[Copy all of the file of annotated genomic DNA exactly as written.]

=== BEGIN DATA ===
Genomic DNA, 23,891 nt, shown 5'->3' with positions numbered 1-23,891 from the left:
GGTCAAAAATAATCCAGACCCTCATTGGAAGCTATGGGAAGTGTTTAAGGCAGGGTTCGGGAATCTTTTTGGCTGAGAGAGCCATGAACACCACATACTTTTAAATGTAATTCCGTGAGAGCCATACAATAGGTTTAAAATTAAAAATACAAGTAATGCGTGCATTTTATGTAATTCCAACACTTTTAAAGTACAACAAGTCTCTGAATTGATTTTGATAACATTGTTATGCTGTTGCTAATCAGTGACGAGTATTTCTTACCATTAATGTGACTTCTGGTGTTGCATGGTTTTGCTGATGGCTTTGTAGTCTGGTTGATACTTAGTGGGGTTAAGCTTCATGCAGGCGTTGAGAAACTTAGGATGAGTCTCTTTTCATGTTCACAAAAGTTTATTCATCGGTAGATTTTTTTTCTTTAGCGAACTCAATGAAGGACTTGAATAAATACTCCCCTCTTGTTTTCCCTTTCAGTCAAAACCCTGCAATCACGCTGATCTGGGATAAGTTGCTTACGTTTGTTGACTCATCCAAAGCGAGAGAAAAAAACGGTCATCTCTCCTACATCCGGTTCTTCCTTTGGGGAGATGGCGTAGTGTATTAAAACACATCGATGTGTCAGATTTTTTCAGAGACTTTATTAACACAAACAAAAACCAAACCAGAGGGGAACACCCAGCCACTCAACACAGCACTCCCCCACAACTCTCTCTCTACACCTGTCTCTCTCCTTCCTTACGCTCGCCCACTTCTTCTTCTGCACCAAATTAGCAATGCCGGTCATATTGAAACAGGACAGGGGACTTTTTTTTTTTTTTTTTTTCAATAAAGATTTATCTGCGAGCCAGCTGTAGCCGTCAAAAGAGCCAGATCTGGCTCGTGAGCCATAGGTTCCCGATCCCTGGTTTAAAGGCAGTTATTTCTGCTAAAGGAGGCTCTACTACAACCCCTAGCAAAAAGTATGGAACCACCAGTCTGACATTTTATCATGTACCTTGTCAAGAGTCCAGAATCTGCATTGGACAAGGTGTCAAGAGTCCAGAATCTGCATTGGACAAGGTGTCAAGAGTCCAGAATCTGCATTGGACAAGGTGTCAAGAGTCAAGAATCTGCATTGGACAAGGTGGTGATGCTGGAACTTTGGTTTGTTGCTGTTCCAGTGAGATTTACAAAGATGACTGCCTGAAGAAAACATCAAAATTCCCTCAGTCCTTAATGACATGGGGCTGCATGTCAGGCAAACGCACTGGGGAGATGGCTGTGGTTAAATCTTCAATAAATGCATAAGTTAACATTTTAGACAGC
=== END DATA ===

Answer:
Genomic DNA, 23,891 nt, shown 5'->3' with positions numbered 1-23,891 from the left:
GGTCAAAAATAATCCAGACCCTCATTGGAAGCTATGGGAAGTGTTTAAGGCAGGGTTCGGGAATCTTTTTGGCTGAGAGAGCCATGAACACCACATACTTTTAAATGTAATTCCGTGAGAGCCATACAATAGGTTTAAAATTAAAAATACAAGTAATGCGTGCATTTTATGTAATTCCAACACTTTTAAAGTACAACAAGTCTCTGAATTGATTTTGATAACATTGTTATGCTGTTGCTAATCAGTGACGAGTATTTCTTACCATTAATGTGACTTCTGGTGTTGCATGGTTTTGCTGATGGCTTTGTAGTCTGGTTGATACTTAGTGGGGTTAAGCTTCATGCAGGCGTTGAGAAACTTAGGATGAGTCTCTTTTCATGTTCACAAAAGTTTATTCATCGGTAGATTTTTTTTCTTTAGCGAACTCAATGAAGGACTTGAATAAATACTCCCCTCTTGTTTTCCCTTTCAGTCAAAACCCTGCAATCACGCTGATCTGGGATAAGTTGCTTACGTTTGTTGACTCATCCAAAGCGAGAGAAAAAAACGGTCATCTCTCCTACATCCGGTTCTTCCTTTGGGGAGATGGCGTAGTGTATTAAAACACATCGATGTGTCAGATTTTTTCAGAGACTTTATTAACACAAACAAAAACCAAACCAGAGGGGAACACCCAGCCACTCAACACAGCACTCCCCCACAACTCTCTCTCTACACCTGTCTCTCTCCTTCCTTACGCTCGCCCACTTCTTCTTCTGCACCAAATTAGCAATGCCGGTCATATTGAAACAGGACAGGGGACTTTTTTTTTTTTTTTTTTTCAATAAAGATTTATCTGCGAGCCAGCTGTAGCCGTCAAAAGAGCCAGATCTGGCTCGTGAGCCATAGGTTCCCGATCCCTGGTTTAAAGGCAGTTATTTCTGCTAAAGGAGGCTCTACTACAACCCCTAGCAAAAAGTATGGAACCACCAGTCTGACATTTTATCATGTACCTTGTCAAGAGTCCAGAATCTGCATTGGACAAGGTGTCAAGAGTCCAGAATCTGCATTGGACAAGGTGTCAAGAGTCCAGAATCTGCATTGGACAAGGTGTCAAGAGTCAAGAATCTGCATTGGACAAGGTGGTGATGCTGGAACTTTGGTTTGTTGCTGTTCCAGTGAGATTTACAAAGATGACTGCCTGAAGAAAACATCAAAATTCCCTCAGTCCTTAATGACATGGGGCTGCATGTCAGGCAAACGCACTGGGGAGATGGCTGTGGTTAAATCTTCAATAAATGCATAAGTTAACATTTTAGACAGC